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By Bill Free and Bill Free,SUN STAFF | March 5, 2002
Former Maryland athletic director Jim Kehoe said last night that he and Lefty Driesell were not invited to the closing ceremonies at Cole Field House on Sunday night. Kehoe, who hired Driesell as Maryland coach in 1969, said, "I'm disappointed that I wasn't asked to come, but it's absolutely wrong that Lefty Driesell, the man who started it all, was not invited. It's sinful. I was shocked when he told me he wasn't invited." Driesell said last night from his Atlanta home, "I'm not going to lose any sleep over this.
SPORTS
September 26, 1991
Lefty's required college readingIn "Confessions of a Coach," Norm Sloan's upcoming book on his life in college basketball, he recalled how Tom McMillen, a star player who has become an NCAA reform-minded congressman, ended up playing for Lefty Driesell at Maryland. McMillen, 4th District (D), was set to play for Dean Smith at North Carolina and even gave an unwritten commitment.If Driesell could not sway the recruit away from North Carolina, why not try the parents?Sloan said Driesell discovered that North Carolina's play-by-play announcer at the time wrote pornographic books under a pen name.
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By Don Markus and Don Markus,Staff Writer | January 19, 1994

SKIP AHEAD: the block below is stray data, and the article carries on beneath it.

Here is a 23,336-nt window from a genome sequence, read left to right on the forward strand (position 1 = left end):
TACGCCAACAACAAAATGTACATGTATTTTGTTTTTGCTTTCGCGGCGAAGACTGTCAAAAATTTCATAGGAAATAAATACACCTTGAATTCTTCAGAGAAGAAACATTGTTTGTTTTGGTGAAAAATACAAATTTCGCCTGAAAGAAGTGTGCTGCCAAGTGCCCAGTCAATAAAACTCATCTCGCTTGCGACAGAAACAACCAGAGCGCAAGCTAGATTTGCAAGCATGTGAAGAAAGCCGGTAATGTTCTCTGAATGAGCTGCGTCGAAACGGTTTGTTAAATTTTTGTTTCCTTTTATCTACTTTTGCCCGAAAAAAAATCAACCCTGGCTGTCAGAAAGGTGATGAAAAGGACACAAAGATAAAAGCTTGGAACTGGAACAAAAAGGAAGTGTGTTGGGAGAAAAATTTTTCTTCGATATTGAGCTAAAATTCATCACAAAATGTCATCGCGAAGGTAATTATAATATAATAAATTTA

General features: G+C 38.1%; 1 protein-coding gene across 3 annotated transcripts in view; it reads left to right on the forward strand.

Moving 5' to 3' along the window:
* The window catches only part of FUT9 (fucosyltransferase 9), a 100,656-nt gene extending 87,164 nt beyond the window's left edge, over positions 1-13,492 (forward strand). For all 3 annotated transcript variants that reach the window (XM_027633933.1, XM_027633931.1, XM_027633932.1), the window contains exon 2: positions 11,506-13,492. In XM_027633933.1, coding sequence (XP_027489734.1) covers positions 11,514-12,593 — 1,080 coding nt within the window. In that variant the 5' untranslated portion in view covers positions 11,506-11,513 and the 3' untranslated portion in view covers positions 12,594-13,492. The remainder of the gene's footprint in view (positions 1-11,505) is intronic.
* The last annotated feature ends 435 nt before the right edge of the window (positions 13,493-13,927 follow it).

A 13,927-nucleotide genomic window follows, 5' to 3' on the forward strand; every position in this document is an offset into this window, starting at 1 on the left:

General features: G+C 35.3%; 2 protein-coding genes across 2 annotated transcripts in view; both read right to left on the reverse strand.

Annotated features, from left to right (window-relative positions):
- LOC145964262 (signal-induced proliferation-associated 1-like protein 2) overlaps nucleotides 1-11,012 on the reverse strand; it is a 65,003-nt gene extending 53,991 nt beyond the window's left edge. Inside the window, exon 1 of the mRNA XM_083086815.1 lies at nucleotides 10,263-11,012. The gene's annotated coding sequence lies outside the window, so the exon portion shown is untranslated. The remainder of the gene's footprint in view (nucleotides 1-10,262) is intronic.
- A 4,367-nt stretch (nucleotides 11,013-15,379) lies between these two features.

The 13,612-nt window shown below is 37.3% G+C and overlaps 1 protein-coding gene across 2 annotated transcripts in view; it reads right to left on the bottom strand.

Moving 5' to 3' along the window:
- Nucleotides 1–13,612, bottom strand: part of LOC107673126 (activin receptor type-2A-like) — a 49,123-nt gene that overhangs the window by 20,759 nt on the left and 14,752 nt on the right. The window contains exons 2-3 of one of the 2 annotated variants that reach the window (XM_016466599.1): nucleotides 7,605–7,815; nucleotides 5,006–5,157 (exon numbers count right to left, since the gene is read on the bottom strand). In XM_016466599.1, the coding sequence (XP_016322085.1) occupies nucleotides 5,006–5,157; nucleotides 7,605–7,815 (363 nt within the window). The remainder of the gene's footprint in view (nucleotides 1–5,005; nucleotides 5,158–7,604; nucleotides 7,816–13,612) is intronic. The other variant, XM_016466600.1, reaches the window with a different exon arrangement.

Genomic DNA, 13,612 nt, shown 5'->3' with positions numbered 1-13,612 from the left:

COLLEGE PARK -- This is the kind of story Maryland fans will tell for years, long after Joe Smith has left for the riches and fame of the NBA, long after the record books have been rewritten and the rafters at Cole Field House are filled with reminders of this star-in-the-making.This is the story of how Lefty Driesell, more than eight years after leaving Maryland, finally helped the Terrapins sign the big man he never could get during his 17 foot-stomping seasons as coach of the Terrapins.
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By Bill Free and Bill Free,SUN STAFF | January 11, 2003
Lefty Driesell might have retired from coaching basketball at Georgia State eight days ago, but it doesn't appear he will be away from the game all that long. Driesell said yesterday he is going to talk to the Atlanta Hawks in a couple weeks and one of the job possibilities is "they might have me scout the East Coast since I'll be living in Virginia Beach." Driesell said he "settled on a home" in Virginia Beach on Thursday. "My wife, Joyce, wants to live in Virginia Beach," said Driesell, 71, who had 786 victories when he walked away from Georgia State.
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March 17, 2002
UM was wrong to leave Driesell out of ceremony I am a retiree, a lifelong Maryland resident and follower of University of Maryland sports teams. I watched the closing of Cole Field House on March 3 and recalled many of the fine athletes and coaches who have performed there. However, I was wondering why Lefty Driesell was not there, and then read in The Sun on March 5 that he was not even invited. Dave Haglund, Maryland associated athletic director for media relations, said the university wanted to focus on individual players, the first ACC championship team in 1958 and the first team to play in Cole.
SPORTS
October 18, 2013